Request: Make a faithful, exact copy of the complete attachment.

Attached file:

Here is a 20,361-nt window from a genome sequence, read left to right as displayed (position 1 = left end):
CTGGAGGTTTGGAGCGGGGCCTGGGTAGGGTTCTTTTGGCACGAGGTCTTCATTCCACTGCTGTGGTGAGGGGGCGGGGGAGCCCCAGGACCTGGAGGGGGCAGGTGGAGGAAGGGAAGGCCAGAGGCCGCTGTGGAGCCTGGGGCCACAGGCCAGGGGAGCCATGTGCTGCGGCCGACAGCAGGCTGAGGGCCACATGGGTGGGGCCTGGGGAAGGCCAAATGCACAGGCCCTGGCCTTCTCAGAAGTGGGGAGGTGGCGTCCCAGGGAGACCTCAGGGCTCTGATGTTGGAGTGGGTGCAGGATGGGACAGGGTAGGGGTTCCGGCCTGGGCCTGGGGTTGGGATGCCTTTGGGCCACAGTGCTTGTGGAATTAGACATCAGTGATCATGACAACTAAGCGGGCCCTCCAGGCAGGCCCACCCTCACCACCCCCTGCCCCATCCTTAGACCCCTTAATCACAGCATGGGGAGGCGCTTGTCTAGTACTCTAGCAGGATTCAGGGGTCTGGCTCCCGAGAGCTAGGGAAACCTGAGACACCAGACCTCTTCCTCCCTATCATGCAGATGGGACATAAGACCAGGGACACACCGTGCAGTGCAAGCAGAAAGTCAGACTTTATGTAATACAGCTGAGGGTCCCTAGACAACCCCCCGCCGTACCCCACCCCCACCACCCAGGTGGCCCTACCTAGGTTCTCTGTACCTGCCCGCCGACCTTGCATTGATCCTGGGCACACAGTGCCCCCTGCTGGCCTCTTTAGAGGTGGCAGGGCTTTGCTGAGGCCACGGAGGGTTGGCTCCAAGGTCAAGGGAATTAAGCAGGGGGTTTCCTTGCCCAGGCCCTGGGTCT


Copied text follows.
Here is a 20,361-nt window from a genome sequence, read left to right as displayed (position 1 = left end):
CTGGAGGTTTGGAGCGGGGCCTGGGTAGGGTTCTTTTGGCACGAGGTCTTCATTCCACTGCTGTGGTGAGGGGGCGGGGGAGCCCCAGGACCTGGAGGGGGCAGGTGGAGGAAGGGAAGGCCAGAGGCCGCTGTGGAGCCTGGGGCCACAGGCCAGGGGAGCCATGTGCTGCGGCCGACAGCAGGCTGAGGGCCACATGGGTGGGGCCTGGGGAAGGCCAAATGCACAGGCCCTGGCCTTCTCAGAAGTGGGGAGGTGGCGTCCCAGGGAGACCTCAGGGCTCTGATGTTGGAGTGGGTGCAGGATGGGACAGGGTAGGGGTTCCGGCCTGGGCCTGGGGTTGGGATGCCTTTGGGCCACAGTGCTTGTGGAATTAGACATCAGTGATCATGACAACTAAGCGGGCCCTCCAGGCAGGCCCACCCTCACCACCCCCTGCCCCATCCTTAGACCCCTTAATCACAGCATGGGGAGGCGCTTGTCTAGTACTCTAGCAGGATTCAGGGGTCTGGCTCCCGAGAGCTAGGGAAACCTGAGACACCAGACCTCTTCCTCCCTATCATGCAGATGGGACATAAGACCAGGGACACACCGTGCAGTGCAAGCAGAAAGTCAGACTTTATGTAATACAGCTGAGGGTCCCTAGACAACCCCCCGCCGTACCCCACCCCCACCACCCAGGTGGCCCTACCTAGGTTCTCTGTACCTGCCCGCCGACCTTGCATTGATCCTGGGCACACAGTGCCCCCTGCTGGCCTCTTTAGAGGTGGCAGGGCTTTGCTGAGGCCACGGAGGGTTGGCTCCAAGGTCAAGGGAATTAAGCAGGGGGTTTCCTTGCCCAGGCCCTGGGTCT